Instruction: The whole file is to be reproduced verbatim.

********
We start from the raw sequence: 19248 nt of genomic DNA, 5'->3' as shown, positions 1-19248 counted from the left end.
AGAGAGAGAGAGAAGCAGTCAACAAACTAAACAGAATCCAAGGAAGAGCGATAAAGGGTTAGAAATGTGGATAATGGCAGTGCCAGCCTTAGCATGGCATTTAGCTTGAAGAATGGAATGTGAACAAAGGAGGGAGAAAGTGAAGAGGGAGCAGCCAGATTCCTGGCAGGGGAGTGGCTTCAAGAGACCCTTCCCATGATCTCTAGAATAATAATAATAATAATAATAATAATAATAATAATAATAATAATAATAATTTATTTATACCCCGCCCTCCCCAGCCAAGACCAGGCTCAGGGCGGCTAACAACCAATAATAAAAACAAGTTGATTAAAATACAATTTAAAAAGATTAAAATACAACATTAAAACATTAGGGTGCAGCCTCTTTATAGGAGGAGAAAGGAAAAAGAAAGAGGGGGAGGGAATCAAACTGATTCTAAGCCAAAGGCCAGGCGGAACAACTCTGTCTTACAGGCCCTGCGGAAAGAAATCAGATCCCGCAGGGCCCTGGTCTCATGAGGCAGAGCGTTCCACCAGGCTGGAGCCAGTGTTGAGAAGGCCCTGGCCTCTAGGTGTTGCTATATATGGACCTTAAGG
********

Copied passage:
We start from the raw sequence: 19248 nt of genomic DNA, 5'->3' as shown, positions 1-19248 counted from the left end.
AGAGAGAGAGAGAAGCAGTCAACAAACTAAACAGAATCCAAGGAAGAGCGATAAAGGGTTAGAAATGTGGATAATGGCAGTGCCAGCCTTAGCATGGCATTTAGCTTGAAGAATGGAATGTGAACAAAGGAGGGAGAAAGTGAAGAGGGAGCAGCCAGATTCCTGGCAGGGGAGTGGCTTCAAGAGACCCTTCCCATGATCTCTAGAATAATAATAATAATAATAATAATAATAATAATAATAATAATAATAATAATTTATTTATACCCCGCCCTCCCCAGCCAAGACCAGGCTCAGGGCGGCTAACAACCAATAATAAAAACAAGTTGATTAAAATACAATTTAAAAAGATTAAAATACAACATTAAAACATTAGGGTGCAGCCTCTTTATAGGAGGAGAAAGGAAAAAGAAAGAGGGGGAGGGAATCAAACTGATTCTAAGCCAAAGGCCAGGCGGAACAACTCTGTCTTACAGGCCCTGCGGAAAGAAATCAGATCCCGCAGGGCCCTGGTCTCATGAGGCAGAGCGTTCCACCAGGCTGGAGCCAGTGTTGAGAAGGCCCTGGCCTCTAGGTGTTGCTATATATGGACCTTAAGG